Ending fossil fuel subsidies is the first step towards addressing climate change. We know that the climate crisis is a genuine emergency and we also know that fossil fuels are the leading cause, hence transitioning away from them is central to addressing the crisis we face.
“The first step towards that is to stop supporting the industry with our public dollars,” Stephen Kretzmann, the executive director of Oil Change International is quoted as saying in a Center for Biological Diversity press release. “These subsidies are a raw deal for American taxpayers, and a disaster for our climate.”
Fossil fuel subsidies are antithetical to carbon reduction efforts by governments, businesses, cities and communities worldwide. They are harmful to the environment and economic development. As Jake Schmidt, of the Natural Resources Defense Council, wrote in a blog: “Given tight budget times and the need to address global warming, subsidizing activities that are heating the planet just doesn’t make sense. The only beneficiaries of fossil fuel subsidies are oil, gas and coal companies that are raking in record profits at the expense of the rest of us.”
As explained on the Price of Oil website, a fossil fuel subsidy is any government action that lowers the cost of fossil fuel energy production, raises the price received by energy producers or lowers the price paid by energy consumers. There are a lot of activities under this simple definition—tax breaks and giveaways, but also loans at favorable rates, price controls, purchase requirements and a whole lot of other things.
Fossil fuel subsidies have been around since 1926, despite the fact that it is the most profitable industries in the world. As explained by Denmark’s Minister of Trade and Development Cooperation, Mogens Jensen, “Fossil-fuel subsidy reform are a key climate change mitigation policy with clear economic, social and environmental benefits.”
Globally, the combination of production and consumption subsidies for the fossil fuel industry amount to more $600 billion annually.
According to the OECD production subsidies are estimated to be between $45 billion and $75 billion (budgetary support and tax expenditures) by the 24 richest OECD countries. Fossil fuel subsidies distort energy markets and each OECD country averages between $160-200bn each year. According to the International Energy Agency (IEA), consumption subsidies in 37 developing countries were worth $557bn annually.
According to a 2015 IMF publication when we factor the cost of damage from pollution and climate change, fossil fuel companies are getting $5.3tn a year in subsidies. To put this number into context that is equivalent to $10m a minute every day, that is more than the total health spending of all the world’s governments. Let that sink in, we spend more on energy that is killing people and the planet than we do on helping people to be well.
As reported by BBC News phasing out fossil fuel subsidies could reduce carbon emissions by 10 percent by 2030. In combination with the right carbon pricing scheme a 40 percent reduction in emissions is possible in some countries.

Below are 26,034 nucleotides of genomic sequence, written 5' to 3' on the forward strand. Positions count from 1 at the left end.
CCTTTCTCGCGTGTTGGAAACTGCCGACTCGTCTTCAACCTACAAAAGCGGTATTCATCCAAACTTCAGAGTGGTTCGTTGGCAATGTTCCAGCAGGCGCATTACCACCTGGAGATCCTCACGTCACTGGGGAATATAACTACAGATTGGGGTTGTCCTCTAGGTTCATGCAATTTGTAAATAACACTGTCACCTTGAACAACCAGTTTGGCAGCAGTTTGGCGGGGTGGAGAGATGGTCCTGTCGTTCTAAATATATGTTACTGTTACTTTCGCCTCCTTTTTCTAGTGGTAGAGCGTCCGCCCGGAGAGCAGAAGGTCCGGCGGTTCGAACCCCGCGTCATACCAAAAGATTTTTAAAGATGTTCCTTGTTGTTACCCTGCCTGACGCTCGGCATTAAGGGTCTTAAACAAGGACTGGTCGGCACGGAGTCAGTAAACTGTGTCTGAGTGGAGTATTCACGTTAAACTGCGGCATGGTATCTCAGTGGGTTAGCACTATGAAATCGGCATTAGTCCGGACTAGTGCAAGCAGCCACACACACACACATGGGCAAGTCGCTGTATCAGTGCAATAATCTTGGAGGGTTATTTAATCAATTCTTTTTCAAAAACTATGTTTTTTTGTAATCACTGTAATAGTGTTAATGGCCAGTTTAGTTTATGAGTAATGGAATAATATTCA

In 2015 a coalition of eight national governments (Costa Rica, Denmark, Ethiopia, Finland, New Zealand, Norway, Sweden and Switzerland), with the support of the International Institute for Sustainable Development (IISD), called for the “phase-out of subsidies to fossil fuels in the lead-up” to COP21. :
“The International Energy Agency (IEA) highlights fossil-fuel subsidy reform as a key component of a set of energy measures to combat climate change and estimates that even a partial phase-out of fossil-fuel subsidies would generate 12 percent of the total abatement needed by 2020 to keep the door open to the 2°C target. Accelerating the reform of fossil-fuel subsidies is therefore an urgent priority,” the coalition known as “the Friends of Fossil Fuel Subsidy Reform” wrote In a communiqué. “The International Monetary Fund views that fossil fuel prices should reflect not only supply costs but also environmental impacts like climate change and the health costs of local air pollution. The majority of fossil-fuel subsidies are also socially regressive, with benefits disproportionately skewed toward middle- and upper-middle income households…”[removing subsidies would also] free up financing for sustainable development and support both national and international environmental priorities. At the same time, accelerated subsidy reform needs to be undertaken alongside measures that protect the poor and vulnerable groups from the impact of higher energy prices.”
France has joined in calling on governments to eliminate fossil fuel subsidies. Despite a G7 pledge to end subsidies by 2025 and a 2013 commitment from the US and China to eliminate and consolidate fossil fuel subsidies we are not seeing much action on this front.
According to the IEA, the estimated value of global fossil-fuel consumption subsidies decreased by 15 percent to $260 billion in 2016, the lowest level in a decade. However, we are not seeing major reductions and in countries like the US and Canada these subsidies are actually increasing.
Fossil Fuel Subsidies and Renewable Energy Post COP21
Time to Reduce the Subsidy Gap Between Fossil Fuels and Renewable Energy
Infographic – Fossil Fuel Subsidies
Curbing Fossil Fuels – Carbon Pricing and an End to Subsidies (WEF Summaries)
Infographic – Climate Finance vs Fossil Fuel Subsidies: National Comparisons
Infographic – Fossil Fuel Subsidies and the US Congress
Problems and Solutions to the Climate Crisis from the World Economic Forum in Davos
A Large and Growing Chorus is Calling for an End to Fossil Fuel Subsidies
Scientists Urge Government Action on Climate Including Removing Oil Subsidies